In his collection of decade long music writing for the Daily Telegraph, “All What Jazz”, Philip Larkin produced a type of criticism that could be used as a starting point for a lengthy engagement with the current of Blackness and radicalism that was testing the limits of musicality between 1961 and 1971. For the moment I will begin by mapping out some points in an imaginary exchange that occurs around the Black aesthetic between Larkin, Fred Moten and the primary target of Larkin’s ire, John Coltrane.
Written in August 1967, ‘Looking Back At Coltrane’ marked the news of the tenor’s death. I want to repeat the almost satirical rage for order that dominates Larkin’s assessment of Coltrane’s recording career. The selected passages of Larkin’s piece though will be interrupted at vital moments not only by Fred Moten’s turn to the refusal of logic and aesthetics that animates Black art and politics in his “Gestural Critique of Judgment”, but of course the de-instrumental freedom of Coltrane’s playing: a melodramatic excess that was at once both an appeal for rights and simultaneously a refusal of rights.
The intention is to set up the junctures where Larkin’s ability to hear but refusal to follow not only directly faces the sonic specificity of Coltrane’s artistry, but also to indicate how Moten offers a way of thinking about the politico-philosophical implications at work in Larkin’s writing on the arrival of the New Black Thing.
“Well, I still can’t imagine how anyone can listen to a Coltrane record for pleasure. That reedy, catarrhal tone, sawing backwards and forwards for ten minutes between a couple of chords and producing ‘violent barrages of notes not mathematically related to the underlying rhythmic pulse, and not swinging in the traditional sense of the term’ (Encyclopedia of Jazz in the Sixties); that insolent egotism, leading to forty-five minute versions of ‘My Favourite Things’ until, at any rate in Britain, the audience walked out, no doubt wondering why they had ever walked in; that latter day religiosity, exemplified in turgid suites such as ‘A Love Supreme’ and ‘Ascension’ that set up pretension as a way of life; that wilful, hideous distortion of tone that offered squeals, squeaks, Bronx cheers and throttled slate-pencil noises for serious consideration.” (Philip Larkin, ‘Looking Back At Coltrane’ in “All What Jazz: A Record Diary 1960-1971")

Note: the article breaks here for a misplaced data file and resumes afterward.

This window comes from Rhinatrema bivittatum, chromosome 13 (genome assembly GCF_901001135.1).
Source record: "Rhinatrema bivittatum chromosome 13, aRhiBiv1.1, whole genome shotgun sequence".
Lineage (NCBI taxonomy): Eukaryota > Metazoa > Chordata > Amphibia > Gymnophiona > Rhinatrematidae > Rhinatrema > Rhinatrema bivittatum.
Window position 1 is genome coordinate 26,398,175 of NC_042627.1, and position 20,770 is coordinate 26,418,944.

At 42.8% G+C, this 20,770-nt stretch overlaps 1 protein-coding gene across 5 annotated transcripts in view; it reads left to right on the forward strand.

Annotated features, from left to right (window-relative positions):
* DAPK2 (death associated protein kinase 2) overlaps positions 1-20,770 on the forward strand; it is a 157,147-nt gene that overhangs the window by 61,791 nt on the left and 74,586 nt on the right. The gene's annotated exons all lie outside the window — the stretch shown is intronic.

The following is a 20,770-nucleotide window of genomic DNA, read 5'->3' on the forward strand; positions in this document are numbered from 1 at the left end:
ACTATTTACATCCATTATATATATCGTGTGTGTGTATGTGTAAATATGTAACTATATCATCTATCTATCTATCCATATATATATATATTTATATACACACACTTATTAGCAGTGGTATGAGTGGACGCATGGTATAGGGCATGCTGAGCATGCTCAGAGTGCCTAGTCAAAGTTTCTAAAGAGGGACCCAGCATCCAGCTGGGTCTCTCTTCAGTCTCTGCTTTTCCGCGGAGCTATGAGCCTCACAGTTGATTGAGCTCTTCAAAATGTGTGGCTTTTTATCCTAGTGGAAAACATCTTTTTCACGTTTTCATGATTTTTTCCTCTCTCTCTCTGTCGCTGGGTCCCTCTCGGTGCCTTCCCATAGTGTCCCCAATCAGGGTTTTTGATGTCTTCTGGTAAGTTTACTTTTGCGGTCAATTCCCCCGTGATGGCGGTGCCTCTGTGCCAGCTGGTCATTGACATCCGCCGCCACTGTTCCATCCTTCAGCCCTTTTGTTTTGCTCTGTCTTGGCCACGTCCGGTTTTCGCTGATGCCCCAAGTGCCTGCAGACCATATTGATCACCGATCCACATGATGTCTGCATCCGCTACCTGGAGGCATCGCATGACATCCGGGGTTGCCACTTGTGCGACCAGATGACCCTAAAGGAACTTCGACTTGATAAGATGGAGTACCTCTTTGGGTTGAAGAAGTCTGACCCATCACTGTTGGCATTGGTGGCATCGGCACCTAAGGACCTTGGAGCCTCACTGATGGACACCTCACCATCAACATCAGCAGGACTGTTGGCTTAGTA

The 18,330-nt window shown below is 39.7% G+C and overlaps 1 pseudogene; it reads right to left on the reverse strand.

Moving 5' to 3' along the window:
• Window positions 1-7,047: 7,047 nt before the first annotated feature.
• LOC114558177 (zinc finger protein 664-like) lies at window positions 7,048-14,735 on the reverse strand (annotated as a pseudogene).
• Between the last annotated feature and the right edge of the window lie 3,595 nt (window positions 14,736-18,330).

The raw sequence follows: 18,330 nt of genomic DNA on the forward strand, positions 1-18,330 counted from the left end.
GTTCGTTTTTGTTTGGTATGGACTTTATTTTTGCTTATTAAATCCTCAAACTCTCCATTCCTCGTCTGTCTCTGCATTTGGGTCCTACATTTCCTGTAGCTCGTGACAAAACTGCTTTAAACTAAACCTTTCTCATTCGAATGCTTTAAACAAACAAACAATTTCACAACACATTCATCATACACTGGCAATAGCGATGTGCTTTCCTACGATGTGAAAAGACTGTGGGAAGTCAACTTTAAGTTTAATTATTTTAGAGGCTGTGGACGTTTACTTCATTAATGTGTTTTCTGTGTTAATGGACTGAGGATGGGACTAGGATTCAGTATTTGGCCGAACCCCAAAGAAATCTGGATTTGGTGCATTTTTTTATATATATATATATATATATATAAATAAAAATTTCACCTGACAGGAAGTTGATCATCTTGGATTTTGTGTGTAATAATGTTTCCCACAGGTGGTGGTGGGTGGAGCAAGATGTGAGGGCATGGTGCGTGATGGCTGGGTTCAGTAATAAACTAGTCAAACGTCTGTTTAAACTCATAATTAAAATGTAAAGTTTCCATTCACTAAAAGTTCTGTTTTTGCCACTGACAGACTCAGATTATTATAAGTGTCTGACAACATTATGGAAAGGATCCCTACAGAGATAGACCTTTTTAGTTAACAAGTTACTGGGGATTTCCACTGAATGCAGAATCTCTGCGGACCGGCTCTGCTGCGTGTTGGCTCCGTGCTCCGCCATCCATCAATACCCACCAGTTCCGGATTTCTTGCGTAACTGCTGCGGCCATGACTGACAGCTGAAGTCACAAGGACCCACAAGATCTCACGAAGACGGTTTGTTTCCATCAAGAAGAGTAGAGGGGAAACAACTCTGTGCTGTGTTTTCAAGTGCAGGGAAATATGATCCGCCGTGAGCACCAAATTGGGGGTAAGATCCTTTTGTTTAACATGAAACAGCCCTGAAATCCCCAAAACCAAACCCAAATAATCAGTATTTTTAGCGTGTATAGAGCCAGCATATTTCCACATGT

“Much of this was doubtless due to the fact that Coltrane was an American Negro. He did not want to entertain his audience: he wanted to lecture them, even to annoy them. His ten minute solos, in which he lashes himself up to dervish like heights of hysteria, are the musical equivalent of Mr Stokley Carmichael.” (Larkin)
“Is there a relation between the ‘logic of white supremacy’ and pragmatism as the movement towards a neutral submission to the status quo that attends the disavowal of a kind of fervour that is aligned with (feminised, sentimental) blackness and the critiques (of property, of the proper, of judgment) that it embodies as cause and as a cause?” (Fred Moten, “Gestural Critique of Judgment” in “The Power and Politics of the Aesthetic in American Culture”)
“Virtually the only complement one can pay Coltrane is one of stature. If he was boring, he was enormously boring. If he was ugly, he was massively ugly. To squeal and gibber for sixteen bars is nothing; Coltrane could do it for sixteen minutes, stunning the listener into a kind of hypnotic state in which he read and re-read the sleeve notes and believed, not of course that he was enjoying himself, but that he was hearing something significant. Perhaps he was. Time will tell. I regret Coltrane’s death, as I regret the death of any man, but I can’t conceal the fact that it leaves in jazz a vast, blessed silence.” (Larkin)
“The lawless freedom of melodramatic imagination, its constant irruptive and disruptive escape from the system it engenders, is structurally correspondent to the gestures that conjure it and which it conjures. Therefore, I’m interested in the incalculable gulf – the incalculable relation, the incalculable rhythm – between the beauty of a gesture that conventional aesthetic judgment finds unbeautiful and the morality of a verdict that conventional moral reason finds unreasonable.” (Moten)
Larkin listening to Coltrane
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